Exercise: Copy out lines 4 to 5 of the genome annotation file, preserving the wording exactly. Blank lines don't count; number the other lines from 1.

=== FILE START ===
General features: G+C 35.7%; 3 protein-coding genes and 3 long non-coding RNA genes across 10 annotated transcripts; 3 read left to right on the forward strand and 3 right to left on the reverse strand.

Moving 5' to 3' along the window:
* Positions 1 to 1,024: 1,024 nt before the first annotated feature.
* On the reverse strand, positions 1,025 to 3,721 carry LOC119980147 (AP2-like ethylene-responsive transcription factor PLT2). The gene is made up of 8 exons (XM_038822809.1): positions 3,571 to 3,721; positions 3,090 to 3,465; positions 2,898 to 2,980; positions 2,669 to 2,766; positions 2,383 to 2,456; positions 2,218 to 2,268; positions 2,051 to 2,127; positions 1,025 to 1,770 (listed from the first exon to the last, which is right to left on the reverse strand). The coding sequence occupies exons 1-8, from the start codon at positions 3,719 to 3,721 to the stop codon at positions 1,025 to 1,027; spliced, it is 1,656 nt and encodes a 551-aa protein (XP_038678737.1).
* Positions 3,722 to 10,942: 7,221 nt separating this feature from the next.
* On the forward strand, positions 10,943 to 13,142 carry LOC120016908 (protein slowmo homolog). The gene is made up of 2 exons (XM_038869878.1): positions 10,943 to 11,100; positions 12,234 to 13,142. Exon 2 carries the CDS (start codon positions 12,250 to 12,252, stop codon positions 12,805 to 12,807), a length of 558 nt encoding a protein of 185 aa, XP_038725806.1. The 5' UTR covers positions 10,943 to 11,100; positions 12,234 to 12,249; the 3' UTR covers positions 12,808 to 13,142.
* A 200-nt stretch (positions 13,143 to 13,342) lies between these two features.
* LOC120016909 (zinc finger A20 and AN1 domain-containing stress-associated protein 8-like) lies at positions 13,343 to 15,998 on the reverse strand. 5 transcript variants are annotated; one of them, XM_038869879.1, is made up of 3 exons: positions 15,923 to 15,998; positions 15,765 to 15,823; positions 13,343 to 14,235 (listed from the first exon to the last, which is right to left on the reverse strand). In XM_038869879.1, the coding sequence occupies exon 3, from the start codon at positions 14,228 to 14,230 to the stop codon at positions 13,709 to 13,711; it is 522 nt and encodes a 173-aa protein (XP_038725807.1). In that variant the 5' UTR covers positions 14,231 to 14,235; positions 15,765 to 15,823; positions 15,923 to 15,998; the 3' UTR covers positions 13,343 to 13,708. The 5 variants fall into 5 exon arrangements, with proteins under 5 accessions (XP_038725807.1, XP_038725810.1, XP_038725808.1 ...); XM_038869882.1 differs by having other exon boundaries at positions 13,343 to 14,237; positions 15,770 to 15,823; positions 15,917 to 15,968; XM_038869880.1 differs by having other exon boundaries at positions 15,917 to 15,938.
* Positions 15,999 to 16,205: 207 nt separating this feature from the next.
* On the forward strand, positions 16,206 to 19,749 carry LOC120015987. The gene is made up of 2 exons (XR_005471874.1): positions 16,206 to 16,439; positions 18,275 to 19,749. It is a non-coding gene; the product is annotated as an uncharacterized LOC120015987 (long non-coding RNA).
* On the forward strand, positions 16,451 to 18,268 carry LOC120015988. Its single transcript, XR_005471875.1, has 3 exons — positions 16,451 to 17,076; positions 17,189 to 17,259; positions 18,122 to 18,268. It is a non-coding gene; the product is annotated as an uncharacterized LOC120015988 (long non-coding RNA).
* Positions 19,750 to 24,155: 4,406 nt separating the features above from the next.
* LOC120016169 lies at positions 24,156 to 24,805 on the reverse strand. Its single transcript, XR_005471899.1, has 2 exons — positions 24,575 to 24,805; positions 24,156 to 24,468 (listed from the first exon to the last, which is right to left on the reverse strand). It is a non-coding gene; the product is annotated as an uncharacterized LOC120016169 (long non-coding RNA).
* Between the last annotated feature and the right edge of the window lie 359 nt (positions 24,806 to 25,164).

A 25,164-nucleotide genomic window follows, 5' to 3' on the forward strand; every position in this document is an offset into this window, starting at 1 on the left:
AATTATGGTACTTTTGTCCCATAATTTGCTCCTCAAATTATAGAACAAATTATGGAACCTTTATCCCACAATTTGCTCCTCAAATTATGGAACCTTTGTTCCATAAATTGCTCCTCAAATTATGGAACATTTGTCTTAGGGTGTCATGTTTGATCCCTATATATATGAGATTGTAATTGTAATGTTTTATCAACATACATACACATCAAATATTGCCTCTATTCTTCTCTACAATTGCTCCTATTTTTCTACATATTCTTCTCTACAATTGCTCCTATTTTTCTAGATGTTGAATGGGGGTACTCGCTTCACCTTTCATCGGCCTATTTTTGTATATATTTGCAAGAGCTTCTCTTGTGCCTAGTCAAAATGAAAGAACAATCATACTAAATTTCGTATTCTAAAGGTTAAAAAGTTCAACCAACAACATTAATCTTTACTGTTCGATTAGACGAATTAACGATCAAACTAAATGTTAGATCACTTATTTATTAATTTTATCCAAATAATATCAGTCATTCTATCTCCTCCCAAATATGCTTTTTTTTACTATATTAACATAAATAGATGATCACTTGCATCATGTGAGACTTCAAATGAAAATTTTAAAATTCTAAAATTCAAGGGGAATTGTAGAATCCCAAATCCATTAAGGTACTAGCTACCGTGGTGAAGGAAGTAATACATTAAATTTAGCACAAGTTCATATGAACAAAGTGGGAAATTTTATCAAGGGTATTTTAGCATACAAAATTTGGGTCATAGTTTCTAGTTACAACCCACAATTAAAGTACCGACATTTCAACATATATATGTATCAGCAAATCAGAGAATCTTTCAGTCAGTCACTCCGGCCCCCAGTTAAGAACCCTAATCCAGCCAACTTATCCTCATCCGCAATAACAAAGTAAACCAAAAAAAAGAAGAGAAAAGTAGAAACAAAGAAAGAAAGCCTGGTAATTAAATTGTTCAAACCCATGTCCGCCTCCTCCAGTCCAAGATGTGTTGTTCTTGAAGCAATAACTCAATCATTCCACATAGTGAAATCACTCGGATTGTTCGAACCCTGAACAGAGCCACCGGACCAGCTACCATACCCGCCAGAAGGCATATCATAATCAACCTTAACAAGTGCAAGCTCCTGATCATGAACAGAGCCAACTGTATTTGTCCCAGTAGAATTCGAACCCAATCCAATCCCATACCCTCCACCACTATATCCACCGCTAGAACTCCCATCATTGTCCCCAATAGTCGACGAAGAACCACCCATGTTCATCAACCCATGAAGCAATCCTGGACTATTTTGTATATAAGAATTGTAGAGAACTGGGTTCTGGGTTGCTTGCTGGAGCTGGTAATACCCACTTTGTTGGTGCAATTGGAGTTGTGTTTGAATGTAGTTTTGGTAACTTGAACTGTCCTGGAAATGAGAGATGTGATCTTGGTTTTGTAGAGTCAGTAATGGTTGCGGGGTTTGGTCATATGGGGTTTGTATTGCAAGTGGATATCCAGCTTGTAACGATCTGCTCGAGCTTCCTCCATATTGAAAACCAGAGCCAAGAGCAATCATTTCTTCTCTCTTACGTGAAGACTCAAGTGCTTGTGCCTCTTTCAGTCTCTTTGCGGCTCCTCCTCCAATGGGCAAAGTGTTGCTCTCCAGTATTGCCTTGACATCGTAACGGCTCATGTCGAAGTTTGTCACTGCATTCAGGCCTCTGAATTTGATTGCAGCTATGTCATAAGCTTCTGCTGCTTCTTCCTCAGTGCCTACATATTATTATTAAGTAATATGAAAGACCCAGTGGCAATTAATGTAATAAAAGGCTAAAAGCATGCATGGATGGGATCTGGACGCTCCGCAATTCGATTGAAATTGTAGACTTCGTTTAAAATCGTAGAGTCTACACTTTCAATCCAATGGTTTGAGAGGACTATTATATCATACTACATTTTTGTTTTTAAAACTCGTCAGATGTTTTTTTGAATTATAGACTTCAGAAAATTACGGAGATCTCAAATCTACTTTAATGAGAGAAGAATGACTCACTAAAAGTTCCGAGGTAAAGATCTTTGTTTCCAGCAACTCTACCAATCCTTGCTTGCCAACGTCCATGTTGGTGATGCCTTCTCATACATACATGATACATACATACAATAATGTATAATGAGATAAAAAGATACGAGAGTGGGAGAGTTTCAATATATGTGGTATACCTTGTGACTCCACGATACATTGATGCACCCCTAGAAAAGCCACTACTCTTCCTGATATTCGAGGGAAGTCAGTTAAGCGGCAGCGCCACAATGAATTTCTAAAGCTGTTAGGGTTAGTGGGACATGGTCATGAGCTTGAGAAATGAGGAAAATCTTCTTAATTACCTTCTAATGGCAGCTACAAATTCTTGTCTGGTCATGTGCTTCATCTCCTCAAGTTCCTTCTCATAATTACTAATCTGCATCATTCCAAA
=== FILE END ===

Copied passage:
* On the reverse strand, positions 1,025 to 3,721 carry LOC119980147 (AP2-like ethylene-responsive transcription factor PLT2). The gene is made up of 8 exons (XM_038822809.1): positions 3,571 to 3,721; positions 3,090 to 3,465; positions 2,898 to 2,980; positions 2,669 to 2,766; positions 2,383 to 2,456; positions 2,218 to 2,268; positions 2,051 to 2,127; positions 1,025 to 1,770 (listed from the first exon to the last, which is right to left on the reverse strand). The coding sequence occupies exons 1-8, from the start codon at positions 3,719 to 3,721 to the stop codon at positions 1,025 to 1,027; spliced, it is 1,656 nt and encodes a 551-aa protein (XP_038678737.1).
* Positions 3,722 to 10,942: 7,221 nt separating this feature from the next.